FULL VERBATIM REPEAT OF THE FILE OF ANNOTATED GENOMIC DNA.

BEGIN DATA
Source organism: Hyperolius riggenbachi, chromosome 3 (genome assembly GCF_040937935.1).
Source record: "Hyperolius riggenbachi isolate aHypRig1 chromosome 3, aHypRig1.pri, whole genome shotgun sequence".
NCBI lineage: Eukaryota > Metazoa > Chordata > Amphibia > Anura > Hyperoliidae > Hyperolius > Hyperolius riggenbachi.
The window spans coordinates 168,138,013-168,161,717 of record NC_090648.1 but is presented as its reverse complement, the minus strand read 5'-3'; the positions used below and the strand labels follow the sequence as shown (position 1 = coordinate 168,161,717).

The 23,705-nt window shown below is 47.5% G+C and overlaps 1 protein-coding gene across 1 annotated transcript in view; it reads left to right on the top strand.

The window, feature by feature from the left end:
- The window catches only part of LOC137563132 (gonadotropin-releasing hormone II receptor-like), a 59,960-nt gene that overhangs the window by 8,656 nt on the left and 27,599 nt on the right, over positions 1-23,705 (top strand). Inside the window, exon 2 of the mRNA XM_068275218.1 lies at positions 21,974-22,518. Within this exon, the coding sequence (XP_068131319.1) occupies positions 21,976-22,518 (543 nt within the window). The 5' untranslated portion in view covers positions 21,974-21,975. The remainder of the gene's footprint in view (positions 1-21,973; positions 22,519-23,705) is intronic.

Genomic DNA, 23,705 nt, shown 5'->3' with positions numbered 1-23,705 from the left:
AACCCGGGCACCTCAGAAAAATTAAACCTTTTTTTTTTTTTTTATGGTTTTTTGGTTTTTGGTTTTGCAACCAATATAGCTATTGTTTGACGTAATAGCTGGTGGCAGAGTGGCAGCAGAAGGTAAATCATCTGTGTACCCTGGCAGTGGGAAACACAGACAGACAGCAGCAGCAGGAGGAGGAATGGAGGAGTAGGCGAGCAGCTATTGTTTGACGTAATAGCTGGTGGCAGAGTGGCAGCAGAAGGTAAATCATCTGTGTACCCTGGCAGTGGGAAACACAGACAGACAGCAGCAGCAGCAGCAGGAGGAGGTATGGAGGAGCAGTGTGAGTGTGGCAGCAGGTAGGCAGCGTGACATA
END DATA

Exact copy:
Source organism: Hyperolius riggenbachi, chromosome 3 (genome assembly GCF_040937935.1).
Source record: "Hyperolius riggenbachi isolate aHypRig1 chromosome 3, aHypRig1.pri, whole genome shotgun sequence".
NCBI lineage: Eukaryota > Metazoa > Chordata > Amphibia > Anura > Hyperoliidae > Hyperolius > Hyperolius riggenbachi.
The window spans coordinates 168,138,013-168,161,717 of record NC_090648.1 but is presented as its reverse complement, the minus strand read 5'-3'; the positions used below and the strand labels follow the sequence as shown (position 1 = coordinate 168,161,717).

The 23,705-nt window shown below is 47.5% G+C and overlaps 1 protein-coding gene across 1 annotated transcript in view; it reads left to right on the top strand.

The window, feature by feature from the left end:
- The window catches only part of LOC137563132 (gonadotropin-releasing hormone II receptor-like), a 59,960-nt gene that overhangs the window by 8,656 nt on the left and 27,599 nt on the right, over positions 1-23,705 (top strand). Inside the window, exon 2 of the mRNA XM_068275218.1 lies at positions 21,974-22,518. Within this exon, the coding sequence (XP_068131319.1) occupies positions 21,976-22,518 (543 nt within the window). The 5' untranslated portion in view covers positions 21,974-21,975. The remainder of the gene's footprint in view (positions 1-21,973; positions 22,519-23,705) is intronic.

Genomic DNA, 23,705 nt, shown 5'->3' with positions numbered 1-23,705 from the left:
AACCCGGGCACCTCAGAAAAATTAAACCTTTTTTTTTTTTTTTATGGTTTTTTGGTTTTTGGTTTTGCAACCAATATAGCTATTGTTTGACGTAATAGCTGGTGGCAGAGTGGCAGCAGAAGGTAAATCATCTGTGTACCCTGGCAGTGGGAAACACAGACAGACAGCAGCAGCAGGAGGAGGAATGGAGGAGTAGGCGAGCAGCTATTGTTTGACGTAATAGCTGGTGGCAGAGTGGCAGCAGAAGGTAAATCATCTGTGTACCCTGGCAGTGGGAAACACAGACAGACAGCAGCAGCAGCAGCAGGAGGAGGTATGGAGGAGCAGTGTGAGTGTGGCAGCAGGTAGGCAGCGTGACATA